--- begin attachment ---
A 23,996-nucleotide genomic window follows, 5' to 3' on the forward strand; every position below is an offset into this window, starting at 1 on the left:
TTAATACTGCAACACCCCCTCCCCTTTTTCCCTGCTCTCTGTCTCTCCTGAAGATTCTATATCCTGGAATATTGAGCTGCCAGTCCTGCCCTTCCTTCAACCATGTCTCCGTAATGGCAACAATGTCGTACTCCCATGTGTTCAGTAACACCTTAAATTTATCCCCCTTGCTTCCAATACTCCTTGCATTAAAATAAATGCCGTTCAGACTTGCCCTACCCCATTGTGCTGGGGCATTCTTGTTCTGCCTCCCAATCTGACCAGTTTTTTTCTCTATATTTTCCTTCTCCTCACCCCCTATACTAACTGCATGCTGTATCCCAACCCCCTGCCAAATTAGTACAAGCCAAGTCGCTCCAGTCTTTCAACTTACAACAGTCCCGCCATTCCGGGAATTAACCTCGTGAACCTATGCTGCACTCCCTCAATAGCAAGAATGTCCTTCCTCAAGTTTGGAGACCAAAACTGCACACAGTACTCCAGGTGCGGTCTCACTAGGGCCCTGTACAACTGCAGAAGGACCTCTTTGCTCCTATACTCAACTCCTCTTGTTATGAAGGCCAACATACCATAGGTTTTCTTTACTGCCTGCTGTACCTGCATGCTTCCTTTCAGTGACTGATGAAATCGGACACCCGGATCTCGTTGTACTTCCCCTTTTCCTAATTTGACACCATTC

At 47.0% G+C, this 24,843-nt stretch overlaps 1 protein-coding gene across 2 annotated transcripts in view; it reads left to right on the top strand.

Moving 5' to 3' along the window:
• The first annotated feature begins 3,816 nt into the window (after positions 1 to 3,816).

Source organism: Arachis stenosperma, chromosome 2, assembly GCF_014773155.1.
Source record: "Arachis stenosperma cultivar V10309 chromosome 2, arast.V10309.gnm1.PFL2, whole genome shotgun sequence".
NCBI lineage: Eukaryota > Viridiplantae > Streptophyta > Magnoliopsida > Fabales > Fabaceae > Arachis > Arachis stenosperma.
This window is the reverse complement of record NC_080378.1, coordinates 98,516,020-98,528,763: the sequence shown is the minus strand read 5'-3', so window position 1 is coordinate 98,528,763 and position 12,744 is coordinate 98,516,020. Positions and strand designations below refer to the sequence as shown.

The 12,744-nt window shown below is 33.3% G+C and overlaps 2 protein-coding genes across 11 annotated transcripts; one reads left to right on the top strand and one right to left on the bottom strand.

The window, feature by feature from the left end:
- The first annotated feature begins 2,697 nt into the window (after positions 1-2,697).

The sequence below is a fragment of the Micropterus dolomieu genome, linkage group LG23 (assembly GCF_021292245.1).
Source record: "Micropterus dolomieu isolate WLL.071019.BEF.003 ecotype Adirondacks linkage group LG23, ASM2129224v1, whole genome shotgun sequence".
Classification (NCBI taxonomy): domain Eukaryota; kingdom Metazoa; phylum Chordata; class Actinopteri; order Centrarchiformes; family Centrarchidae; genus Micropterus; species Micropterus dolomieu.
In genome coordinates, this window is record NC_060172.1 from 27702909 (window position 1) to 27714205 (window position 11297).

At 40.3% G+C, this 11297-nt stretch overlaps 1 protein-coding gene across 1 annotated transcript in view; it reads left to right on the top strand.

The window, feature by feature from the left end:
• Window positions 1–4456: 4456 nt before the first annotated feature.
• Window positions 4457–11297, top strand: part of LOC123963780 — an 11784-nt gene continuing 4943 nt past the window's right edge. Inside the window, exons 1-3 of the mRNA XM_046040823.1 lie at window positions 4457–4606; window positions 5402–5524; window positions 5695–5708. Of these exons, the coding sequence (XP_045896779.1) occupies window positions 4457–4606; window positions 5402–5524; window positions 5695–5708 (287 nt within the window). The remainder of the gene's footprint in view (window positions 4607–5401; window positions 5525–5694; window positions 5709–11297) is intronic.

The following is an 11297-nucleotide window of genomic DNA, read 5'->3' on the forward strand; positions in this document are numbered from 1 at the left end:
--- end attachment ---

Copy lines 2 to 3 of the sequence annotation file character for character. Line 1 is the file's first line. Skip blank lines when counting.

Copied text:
TTAATACTGCAACACCCCCTCCCCTTTTTCCCTGCTCTCTGTCTCTCCTGAAGATTCTATATCCTGGAATATTGAGCTGCCAGTCCTGCCCTTCCTTCAACCATGTCTCCGTAATGGCAACAATGTCGTACTCCCATGTGTTCAGTAACACCTTAAATTTATCCCCCTTGCTTCCAATACTCCTTGCATTAAAATAAATGCCGTTCAGACTTGCCCTACCCCATTGTGCTGGGGCATTCTTGTTCTGCCTCCCAATCTGACCAGTTTTTTTCTCTATATTTTCCTTCTCCTCACCCCCTATACTAACTGCATGCTGTATCCCAACCCCCTGCCAAATTAGTACAAGCCAAGTCGCTCCAGTCTTTCAACTTACAACAGTCCCGCCATTCCGGGAATTAACCTCGTGAACCTATGCTGCACTCCCTCAATAGCAAGAATGTCCTTCCTCAAGTTTGGAGACCAAAACTGCACACAGTACTCCAGGTGCGGTCTCACTAGGGCCCTGTACAACTGCAGAAGGACCTCTTTGCTCCTATACTCAACTCCTCTTGTTATGAAGGCCAACATACCATAGGTTTTCTTTACTGCCTGCTGTACCTGCATGCTTCCTTTCAGTGACTGATGAAATCGGACACCCGGATCTCGTTGTACTTCCCCTTTTCCTAATTTGACACCATTC

At 47.0% G+C, this 24,843-nt stretch overlaps 1 protein-coding gene across 2 annotated transcripts in view; it reads left to right on the top strand.